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Jun
23
accepted Are LFI attacks possible (removing extension) in PHP 5.4.4+?
Jun
22
asked Are LFI attacks possible (removing extension) in PHP 5.4.4+?
May
28
awarded  Necromancer
Mar
17
awarded  Notable Question
Feb
20
awarded  Yearling
Jan
12
revised MS12-020: Remote Code Execution
deleted 2 characters in body
Jan
12
answered MS12-020: Remote Code Execution
Jan
9
answered “Safe” public WiFi
Dec
28
answered Wifi pineapple “Karma”
Dec
21
answered Cracking passwords after a patteren with ex. John
Nov
27
revised How much are 0-days worth?
added 615 characters in body
Nov
27
answered How much are 0-days worth?
Sep
24
awarded  Popular Question
May
8
comment how does a reflection attack work?
Awesome answer, thanks for the read.
May
2
answered Bruteforce on 10 characters length WPA2 password
Apr
19
comment How can Antivirus differentiate between a Trojan and a normal remote desktop application software?
To add to this, sometimes they may recognize common methods to try and hide from antivirus. If you had benign software, but wrapped it up in a way that virus's usually do, it may be flagged.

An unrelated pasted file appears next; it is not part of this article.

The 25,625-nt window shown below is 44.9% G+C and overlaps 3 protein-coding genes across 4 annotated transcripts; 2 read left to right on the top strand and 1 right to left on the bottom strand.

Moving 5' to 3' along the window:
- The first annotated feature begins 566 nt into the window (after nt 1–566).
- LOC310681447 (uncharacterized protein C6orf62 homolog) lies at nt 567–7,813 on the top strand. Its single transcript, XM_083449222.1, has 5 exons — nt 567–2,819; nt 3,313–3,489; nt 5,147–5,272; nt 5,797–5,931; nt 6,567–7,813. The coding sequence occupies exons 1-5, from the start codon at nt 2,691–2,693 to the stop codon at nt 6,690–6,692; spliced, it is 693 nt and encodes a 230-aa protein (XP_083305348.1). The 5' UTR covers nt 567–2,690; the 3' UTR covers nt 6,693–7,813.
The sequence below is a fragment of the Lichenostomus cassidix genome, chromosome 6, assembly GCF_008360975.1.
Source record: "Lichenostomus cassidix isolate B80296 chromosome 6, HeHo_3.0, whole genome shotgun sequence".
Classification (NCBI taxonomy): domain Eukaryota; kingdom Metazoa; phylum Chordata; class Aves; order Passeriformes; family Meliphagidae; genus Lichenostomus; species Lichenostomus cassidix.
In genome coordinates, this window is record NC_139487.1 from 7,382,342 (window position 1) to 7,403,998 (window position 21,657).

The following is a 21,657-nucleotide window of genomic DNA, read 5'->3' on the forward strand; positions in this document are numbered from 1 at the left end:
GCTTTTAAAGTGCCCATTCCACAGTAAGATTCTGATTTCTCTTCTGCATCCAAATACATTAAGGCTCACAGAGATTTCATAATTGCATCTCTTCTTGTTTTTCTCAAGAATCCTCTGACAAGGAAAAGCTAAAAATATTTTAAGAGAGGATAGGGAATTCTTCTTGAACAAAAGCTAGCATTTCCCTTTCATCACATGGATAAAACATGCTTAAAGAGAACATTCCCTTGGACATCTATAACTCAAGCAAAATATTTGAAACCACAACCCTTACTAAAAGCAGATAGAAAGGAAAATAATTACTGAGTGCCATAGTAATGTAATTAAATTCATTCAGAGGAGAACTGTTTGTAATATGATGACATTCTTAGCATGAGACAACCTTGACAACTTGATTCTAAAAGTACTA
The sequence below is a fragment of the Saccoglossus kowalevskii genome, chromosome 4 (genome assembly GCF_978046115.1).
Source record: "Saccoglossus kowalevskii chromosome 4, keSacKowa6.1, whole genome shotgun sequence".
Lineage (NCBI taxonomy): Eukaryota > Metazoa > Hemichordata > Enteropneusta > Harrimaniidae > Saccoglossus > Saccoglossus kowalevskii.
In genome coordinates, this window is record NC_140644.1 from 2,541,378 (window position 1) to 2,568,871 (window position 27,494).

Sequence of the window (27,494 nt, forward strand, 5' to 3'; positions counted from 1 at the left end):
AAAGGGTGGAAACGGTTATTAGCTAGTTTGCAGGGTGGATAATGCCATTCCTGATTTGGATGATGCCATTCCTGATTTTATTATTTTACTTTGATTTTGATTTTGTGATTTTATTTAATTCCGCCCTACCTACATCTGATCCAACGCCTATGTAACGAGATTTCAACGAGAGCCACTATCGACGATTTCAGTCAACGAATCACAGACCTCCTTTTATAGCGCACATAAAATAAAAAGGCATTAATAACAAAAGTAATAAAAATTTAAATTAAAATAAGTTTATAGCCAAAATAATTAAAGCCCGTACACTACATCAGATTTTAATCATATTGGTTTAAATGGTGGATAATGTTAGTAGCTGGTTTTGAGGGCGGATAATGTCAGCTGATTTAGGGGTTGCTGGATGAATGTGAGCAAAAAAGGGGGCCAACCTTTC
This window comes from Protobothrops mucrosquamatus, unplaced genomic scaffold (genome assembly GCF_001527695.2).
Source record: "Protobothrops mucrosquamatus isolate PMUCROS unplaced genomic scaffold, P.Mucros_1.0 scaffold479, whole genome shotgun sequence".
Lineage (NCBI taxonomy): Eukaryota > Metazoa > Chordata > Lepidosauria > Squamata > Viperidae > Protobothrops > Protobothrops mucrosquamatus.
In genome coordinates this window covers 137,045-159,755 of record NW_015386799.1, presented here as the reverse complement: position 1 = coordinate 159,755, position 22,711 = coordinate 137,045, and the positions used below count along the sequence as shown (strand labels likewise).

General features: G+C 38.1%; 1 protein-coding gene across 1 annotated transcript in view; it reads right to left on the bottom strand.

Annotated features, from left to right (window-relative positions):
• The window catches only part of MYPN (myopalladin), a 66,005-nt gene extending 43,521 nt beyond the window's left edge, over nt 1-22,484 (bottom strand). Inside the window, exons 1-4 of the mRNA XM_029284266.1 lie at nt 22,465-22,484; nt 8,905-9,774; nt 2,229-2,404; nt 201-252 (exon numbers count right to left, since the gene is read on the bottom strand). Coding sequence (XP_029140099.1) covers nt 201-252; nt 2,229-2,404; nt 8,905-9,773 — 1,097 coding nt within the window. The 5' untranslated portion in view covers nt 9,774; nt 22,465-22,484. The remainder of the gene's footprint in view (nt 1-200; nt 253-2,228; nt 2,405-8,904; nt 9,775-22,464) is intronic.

Apr
15
comment What is the distinguishing point between a script kiddie and a hacker?
While true - the question relates to the terms used to describe them, and specifically when does one transition into another. Your point of a more skilled attacker being more dangerous is self evident, it doesn't have any impact on whether they should be called a script kiddie or hacker.
Apr
15
answered What is the distinguishing point between a script kiddie and a hacker?
Apr
8
comment How does hashing work?
I'm not sure if you're saying "I thought they scrambled it randomly" as in you've learnt differently now, but just so you know it's definitely not the case! Hashing is not random, it's repeatable - but it's impossible to work backwards that's all. A SHA256 hash of the word 'cat' will always be the same 100% of the time. That's why we can use them reliably for passwords. If the hash produced a new value every time, and we could only compare against a previous hash value, we'd never know if the password was right or not! :D
Apr
7
comment How does hashing work?
As a tiny answer to Q(3) more specifically programs like oclHashcat try millions of hashes in a predetermined list in most cases. They never actually 'decrypt' the password (remember you can only decrypt encryption - hashing != encryption), but they know if they try a password and the resulting hash matches they one they have, it must have been the original password. I.e. They don't decrypt, they do trial and error millions of times a second to see if they can get a match. This is why it's also good for a hash to be slow.